Gary Peters (musician/improviser/philosopher) speaks of the practice of improvisation as a way of marking (time).  He suggests that when we improvise, we mark the past in the present.  Acknowledging the 'nowness' of improvisation, happening in the present moment, Peters suggests that far from being a spontaneous act only deriving from the present, we are, through our improvised performances (teaching for me being just that), drawing on our past.  Our backgrounds, cultural heritage, own training, experiences are given a voice in some way through our actions in the present moment.  In my own research, analysing the conversations I see revealed between the practice and performance of improvisation in dance, I see improvisation as a mode of reflection.  Not as a process of getting somewhere else as such (not travelling on a linear road) but swimming in a pond, aware of what has come before (my past) what is all around me (my present practice, students, colleagues) and how these things affect my present understanding of me as I am in relationship with them.

Finding different methods for doing something, be it baking a cake or teaching a dance class, needs to embrace trial and error in our learning.  Making adjustments, looking at what we know in order to contextualise what we do not know.  Something I adore about improvisation in dance is the not knowing, and with that not looking (for answers, for the correct movement, timing, aesthetic...) but accepting and enjoying the movement between what has come before (recognising and validating past) and what may come next (future) whilst being in the moment of consciousness (present).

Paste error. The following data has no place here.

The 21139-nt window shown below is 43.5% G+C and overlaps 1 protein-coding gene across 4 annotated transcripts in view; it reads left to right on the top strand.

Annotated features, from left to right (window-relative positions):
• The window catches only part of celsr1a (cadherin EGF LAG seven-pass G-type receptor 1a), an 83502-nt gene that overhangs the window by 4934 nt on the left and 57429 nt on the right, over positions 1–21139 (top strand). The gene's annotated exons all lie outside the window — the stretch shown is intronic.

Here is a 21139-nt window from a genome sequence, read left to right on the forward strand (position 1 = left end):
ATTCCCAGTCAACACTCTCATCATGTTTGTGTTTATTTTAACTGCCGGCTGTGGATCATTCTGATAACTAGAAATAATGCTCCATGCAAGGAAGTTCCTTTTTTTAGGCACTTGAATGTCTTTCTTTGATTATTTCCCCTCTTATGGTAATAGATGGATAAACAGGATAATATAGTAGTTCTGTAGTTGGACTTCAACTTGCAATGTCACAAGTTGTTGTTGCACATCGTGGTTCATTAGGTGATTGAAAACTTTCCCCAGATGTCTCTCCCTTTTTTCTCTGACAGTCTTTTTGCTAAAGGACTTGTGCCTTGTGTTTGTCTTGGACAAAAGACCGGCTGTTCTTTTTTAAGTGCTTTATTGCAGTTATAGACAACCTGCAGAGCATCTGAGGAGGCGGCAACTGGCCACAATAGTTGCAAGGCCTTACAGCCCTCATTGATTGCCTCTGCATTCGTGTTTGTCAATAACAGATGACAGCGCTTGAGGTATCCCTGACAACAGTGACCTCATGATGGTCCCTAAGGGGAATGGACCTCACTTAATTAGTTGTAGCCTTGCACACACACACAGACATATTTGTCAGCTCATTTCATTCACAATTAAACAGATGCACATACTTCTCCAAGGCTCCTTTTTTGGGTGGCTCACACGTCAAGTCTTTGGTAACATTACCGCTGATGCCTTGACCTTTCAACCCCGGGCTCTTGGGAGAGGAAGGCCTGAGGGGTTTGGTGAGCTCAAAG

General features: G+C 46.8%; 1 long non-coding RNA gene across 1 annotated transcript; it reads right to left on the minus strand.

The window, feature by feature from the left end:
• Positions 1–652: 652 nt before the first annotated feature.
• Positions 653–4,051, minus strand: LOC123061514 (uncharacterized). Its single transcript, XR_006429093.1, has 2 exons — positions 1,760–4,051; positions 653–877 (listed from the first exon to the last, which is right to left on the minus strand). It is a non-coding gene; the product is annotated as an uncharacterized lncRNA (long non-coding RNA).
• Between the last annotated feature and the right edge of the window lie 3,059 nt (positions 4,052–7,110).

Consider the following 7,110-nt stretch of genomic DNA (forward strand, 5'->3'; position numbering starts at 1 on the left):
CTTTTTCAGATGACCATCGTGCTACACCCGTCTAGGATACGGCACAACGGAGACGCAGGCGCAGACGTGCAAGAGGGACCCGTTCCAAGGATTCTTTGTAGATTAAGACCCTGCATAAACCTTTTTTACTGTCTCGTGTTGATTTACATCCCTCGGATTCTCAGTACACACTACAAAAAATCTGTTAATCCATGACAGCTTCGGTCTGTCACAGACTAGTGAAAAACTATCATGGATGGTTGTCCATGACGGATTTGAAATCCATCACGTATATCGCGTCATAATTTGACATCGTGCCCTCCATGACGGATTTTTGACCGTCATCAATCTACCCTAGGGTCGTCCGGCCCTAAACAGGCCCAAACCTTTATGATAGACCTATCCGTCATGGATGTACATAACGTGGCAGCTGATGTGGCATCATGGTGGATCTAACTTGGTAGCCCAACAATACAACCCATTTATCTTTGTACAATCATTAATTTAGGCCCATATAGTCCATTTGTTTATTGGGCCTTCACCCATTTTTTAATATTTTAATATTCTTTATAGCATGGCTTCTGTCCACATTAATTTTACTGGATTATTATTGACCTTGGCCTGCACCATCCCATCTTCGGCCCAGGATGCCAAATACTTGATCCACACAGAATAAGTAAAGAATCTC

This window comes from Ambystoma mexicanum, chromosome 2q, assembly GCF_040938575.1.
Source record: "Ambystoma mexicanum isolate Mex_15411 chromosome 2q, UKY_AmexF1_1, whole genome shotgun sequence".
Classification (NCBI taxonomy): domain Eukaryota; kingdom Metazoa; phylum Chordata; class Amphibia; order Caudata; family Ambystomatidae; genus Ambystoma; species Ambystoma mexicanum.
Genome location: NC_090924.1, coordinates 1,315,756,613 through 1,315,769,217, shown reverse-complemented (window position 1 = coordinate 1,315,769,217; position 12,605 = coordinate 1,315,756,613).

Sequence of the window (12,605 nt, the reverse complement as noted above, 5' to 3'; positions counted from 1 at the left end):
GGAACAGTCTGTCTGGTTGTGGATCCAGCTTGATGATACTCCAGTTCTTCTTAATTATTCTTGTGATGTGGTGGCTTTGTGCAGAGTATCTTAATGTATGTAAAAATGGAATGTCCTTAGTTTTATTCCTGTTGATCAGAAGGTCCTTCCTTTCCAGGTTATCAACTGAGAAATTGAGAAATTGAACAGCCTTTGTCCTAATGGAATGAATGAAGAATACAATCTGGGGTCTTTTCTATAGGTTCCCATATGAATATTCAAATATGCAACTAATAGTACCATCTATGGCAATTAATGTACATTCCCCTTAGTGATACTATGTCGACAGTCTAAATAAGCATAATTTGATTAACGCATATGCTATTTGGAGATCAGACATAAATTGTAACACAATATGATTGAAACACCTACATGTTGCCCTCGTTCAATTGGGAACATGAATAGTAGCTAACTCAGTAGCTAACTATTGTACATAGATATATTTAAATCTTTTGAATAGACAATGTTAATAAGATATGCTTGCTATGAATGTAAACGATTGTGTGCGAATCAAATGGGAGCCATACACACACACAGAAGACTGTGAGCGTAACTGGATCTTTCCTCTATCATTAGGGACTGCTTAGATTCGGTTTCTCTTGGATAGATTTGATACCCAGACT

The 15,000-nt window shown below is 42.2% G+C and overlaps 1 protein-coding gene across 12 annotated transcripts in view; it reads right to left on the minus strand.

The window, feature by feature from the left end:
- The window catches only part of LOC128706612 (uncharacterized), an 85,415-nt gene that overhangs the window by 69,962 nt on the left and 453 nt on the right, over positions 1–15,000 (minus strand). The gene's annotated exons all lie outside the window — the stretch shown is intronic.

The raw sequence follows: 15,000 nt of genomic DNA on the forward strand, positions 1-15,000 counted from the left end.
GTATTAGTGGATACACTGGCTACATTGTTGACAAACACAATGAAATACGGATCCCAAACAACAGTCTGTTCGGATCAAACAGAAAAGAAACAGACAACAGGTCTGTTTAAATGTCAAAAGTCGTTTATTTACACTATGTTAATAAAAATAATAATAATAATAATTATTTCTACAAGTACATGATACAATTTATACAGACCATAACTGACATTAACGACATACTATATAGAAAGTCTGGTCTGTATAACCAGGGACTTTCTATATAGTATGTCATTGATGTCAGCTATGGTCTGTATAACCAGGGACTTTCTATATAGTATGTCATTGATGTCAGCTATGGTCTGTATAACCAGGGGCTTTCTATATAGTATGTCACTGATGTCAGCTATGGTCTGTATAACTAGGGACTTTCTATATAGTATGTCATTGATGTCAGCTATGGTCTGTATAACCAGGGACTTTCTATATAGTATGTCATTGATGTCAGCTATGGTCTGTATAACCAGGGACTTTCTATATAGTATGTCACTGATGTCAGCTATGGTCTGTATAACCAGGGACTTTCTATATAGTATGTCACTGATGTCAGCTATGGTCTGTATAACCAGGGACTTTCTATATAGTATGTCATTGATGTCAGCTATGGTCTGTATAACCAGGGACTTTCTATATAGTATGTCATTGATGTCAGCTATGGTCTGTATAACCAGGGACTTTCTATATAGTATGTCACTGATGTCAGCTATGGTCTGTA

The conversations amongst us as a community of learners at the start of a new term yesterday evoked in me these musings on improvisation.  How improvisation can be a mode of reflection, can be a way of getting into something, offers the essence of trial and error and an acceptance of process as product.  It allows us to be open to possibilities.  

Being open to what the experiences of the MA might offer is key to its value.  Whether engaging in reflective practice as a mode of articulating your past learning in the present in module one, planning your research inquiry in module two or conducting interviews and gathering data in module three, it is important not to shut off possibilities for what might be there, instead we encourage you to swim around, notice, acknowledge, question, re-think in order to (re)locate yourself in transaction with the flux of your environment (your practice, your research, your community) acknowledging the fluidity of process rather than seeking the fixity of product perhaps.

Love to hear your thoughts, please do comment... and look forward to reading your own blogs this week...